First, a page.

How does F Scott Fitzgerald tell the story in chapter two of ‘The Great Gatsby’?
The introduction of Tom’s mistress, Myrtle, in Chapter Two of ‘The Great Gatsby’ plays as the focal point of the chapter. It begins with Tom and Nick travelling into New York on the train, however they get off in the Valley of Ashes, a derelict setting between West Egg, East Egg and New York. The pair stop at a mechanics, and speak with the man who is married to Myrtle, Wilson. Myrtle, Tom and Nick then go to their New York apartment, and have a party with a few other guests. This party is the first real introduction of the mass consumption of liquor at the time, which was due to Prohibition. It highlights the excessive nature of the time, which is a constant theme in the novel, as seen at Gatsby’s elaborate parties. F Scott Fitzgerald uses the narrative techniques to establish the characters, whether they have been introduced to the reader or not already, and to expose the effects of the elaborate, greedy lives the wealthy lived on the less fortunate people.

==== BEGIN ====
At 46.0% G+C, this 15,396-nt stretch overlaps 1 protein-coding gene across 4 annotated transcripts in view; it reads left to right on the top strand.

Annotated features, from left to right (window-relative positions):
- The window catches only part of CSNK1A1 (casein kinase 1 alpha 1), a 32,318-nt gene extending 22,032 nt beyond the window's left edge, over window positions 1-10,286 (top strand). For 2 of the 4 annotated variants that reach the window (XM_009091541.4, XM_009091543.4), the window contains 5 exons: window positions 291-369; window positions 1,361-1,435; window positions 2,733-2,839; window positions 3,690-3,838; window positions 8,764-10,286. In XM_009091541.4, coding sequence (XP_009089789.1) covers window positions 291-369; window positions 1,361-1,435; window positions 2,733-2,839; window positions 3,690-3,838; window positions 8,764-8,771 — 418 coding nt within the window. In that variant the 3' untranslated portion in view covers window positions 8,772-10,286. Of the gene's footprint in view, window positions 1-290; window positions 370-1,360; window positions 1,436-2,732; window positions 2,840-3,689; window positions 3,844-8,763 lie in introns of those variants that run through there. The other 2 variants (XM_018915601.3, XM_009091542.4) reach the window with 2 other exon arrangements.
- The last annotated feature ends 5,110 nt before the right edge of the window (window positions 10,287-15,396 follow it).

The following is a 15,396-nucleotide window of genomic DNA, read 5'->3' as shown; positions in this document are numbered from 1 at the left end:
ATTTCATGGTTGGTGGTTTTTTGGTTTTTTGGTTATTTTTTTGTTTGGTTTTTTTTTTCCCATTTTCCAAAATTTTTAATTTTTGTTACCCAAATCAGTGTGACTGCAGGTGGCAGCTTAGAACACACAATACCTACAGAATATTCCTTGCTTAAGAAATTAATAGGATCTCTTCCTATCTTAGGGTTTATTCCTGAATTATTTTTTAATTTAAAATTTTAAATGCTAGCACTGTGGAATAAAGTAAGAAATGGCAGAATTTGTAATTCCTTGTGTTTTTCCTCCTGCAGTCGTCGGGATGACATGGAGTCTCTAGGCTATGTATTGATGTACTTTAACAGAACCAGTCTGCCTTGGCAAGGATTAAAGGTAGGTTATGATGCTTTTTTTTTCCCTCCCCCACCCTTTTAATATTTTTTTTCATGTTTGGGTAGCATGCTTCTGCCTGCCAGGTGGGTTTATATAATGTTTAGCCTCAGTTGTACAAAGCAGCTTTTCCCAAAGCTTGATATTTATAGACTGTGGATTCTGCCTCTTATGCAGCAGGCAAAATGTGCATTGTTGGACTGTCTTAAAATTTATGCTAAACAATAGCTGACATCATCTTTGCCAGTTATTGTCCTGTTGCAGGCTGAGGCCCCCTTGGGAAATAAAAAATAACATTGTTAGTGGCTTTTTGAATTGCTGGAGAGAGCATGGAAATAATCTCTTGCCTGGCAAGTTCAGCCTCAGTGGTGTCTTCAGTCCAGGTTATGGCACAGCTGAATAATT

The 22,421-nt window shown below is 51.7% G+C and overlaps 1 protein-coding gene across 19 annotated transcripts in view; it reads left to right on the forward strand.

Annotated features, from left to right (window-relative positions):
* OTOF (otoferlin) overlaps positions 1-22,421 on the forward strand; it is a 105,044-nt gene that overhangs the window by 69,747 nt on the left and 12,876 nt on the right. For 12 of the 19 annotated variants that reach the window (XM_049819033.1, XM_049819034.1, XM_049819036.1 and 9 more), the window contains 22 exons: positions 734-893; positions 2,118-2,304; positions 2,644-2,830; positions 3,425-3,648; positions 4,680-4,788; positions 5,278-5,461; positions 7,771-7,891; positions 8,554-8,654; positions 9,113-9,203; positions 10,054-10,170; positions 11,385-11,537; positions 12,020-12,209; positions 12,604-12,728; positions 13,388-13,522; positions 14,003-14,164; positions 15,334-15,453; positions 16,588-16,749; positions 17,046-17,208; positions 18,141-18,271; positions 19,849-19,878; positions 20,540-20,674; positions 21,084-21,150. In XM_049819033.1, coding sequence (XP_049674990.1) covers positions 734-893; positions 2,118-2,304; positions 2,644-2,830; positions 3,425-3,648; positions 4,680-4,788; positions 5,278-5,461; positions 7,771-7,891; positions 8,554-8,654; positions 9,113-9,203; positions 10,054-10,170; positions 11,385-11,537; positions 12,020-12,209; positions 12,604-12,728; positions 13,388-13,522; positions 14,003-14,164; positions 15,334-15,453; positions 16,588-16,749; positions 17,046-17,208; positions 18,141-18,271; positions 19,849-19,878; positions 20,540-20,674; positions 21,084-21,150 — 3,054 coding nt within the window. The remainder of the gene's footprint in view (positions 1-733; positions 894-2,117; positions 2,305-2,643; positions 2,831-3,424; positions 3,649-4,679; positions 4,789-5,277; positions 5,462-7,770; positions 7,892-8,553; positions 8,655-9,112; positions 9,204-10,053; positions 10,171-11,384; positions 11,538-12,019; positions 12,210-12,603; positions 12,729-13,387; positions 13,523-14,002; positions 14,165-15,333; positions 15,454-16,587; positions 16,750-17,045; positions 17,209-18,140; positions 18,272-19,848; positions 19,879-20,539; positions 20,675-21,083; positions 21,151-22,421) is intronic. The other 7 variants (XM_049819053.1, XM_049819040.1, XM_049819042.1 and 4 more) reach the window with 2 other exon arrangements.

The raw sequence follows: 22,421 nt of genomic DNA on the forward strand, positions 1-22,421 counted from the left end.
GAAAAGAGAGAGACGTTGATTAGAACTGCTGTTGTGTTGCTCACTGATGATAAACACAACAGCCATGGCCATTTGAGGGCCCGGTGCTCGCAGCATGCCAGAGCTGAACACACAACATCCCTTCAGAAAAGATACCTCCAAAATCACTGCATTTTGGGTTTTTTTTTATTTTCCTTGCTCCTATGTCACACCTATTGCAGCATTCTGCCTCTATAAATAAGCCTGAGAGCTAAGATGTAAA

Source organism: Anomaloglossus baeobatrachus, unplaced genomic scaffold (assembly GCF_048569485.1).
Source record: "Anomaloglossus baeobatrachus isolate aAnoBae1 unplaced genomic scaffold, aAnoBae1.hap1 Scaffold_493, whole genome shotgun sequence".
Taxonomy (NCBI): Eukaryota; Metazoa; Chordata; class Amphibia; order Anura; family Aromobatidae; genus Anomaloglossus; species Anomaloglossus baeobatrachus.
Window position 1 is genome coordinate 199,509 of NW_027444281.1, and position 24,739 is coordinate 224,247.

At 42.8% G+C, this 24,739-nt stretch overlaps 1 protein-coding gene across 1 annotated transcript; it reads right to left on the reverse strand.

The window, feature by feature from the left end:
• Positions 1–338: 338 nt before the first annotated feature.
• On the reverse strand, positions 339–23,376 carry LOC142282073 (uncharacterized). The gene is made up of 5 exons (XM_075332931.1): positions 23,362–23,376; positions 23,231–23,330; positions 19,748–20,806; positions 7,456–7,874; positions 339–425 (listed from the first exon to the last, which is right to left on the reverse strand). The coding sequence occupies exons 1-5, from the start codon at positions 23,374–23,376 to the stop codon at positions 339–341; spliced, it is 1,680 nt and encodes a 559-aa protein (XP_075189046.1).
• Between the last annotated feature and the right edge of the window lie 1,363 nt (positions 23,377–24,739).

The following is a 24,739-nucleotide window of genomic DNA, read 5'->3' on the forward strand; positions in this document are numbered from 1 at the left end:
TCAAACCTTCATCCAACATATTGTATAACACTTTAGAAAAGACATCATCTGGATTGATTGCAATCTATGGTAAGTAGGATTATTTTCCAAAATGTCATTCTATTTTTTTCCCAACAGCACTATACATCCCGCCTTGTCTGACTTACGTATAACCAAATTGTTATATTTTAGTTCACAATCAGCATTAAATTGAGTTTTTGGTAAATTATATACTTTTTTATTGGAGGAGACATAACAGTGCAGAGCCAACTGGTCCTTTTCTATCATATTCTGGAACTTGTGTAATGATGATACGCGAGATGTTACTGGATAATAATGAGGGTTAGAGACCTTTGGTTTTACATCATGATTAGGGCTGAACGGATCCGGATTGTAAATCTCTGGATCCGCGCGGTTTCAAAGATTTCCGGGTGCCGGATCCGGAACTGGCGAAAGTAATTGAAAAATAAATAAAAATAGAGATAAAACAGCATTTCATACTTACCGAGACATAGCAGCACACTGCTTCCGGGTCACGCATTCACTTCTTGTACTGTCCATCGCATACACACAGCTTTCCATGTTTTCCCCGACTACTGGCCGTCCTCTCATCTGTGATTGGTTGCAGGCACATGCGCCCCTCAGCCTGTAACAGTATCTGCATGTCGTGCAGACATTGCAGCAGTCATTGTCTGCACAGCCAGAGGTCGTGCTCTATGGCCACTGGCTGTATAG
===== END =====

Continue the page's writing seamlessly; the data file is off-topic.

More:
The setting of the Valley of Ashes is key in telling the reader how the excessive lives lived by the wealthy is harming the less fortunate. Firstly, the repetition of the word ‘ash’ allows the reader to fully understand how desolate the Valley of Ashes is. It carries connotations of smoke, and dullness. The word ‘ash’ may be symbolic, as this is where the fire has been burnt out; there are no excessive parties, and the people here are not as colourful or as full of life as those in West Egg and East Egg. Furthermore, the valley is described as ‘fantastic farm and grotesque gardens’. As both farms and gardens are places in which things grow, it could be informing the reader that the mass production of things, along with the wild lifestyles of the wealthy, is causing this destruction, and that it will grow if it continues. It allows the reader to understand that the people living there are almost bi-products of the...
Please join StudyMode to read the full document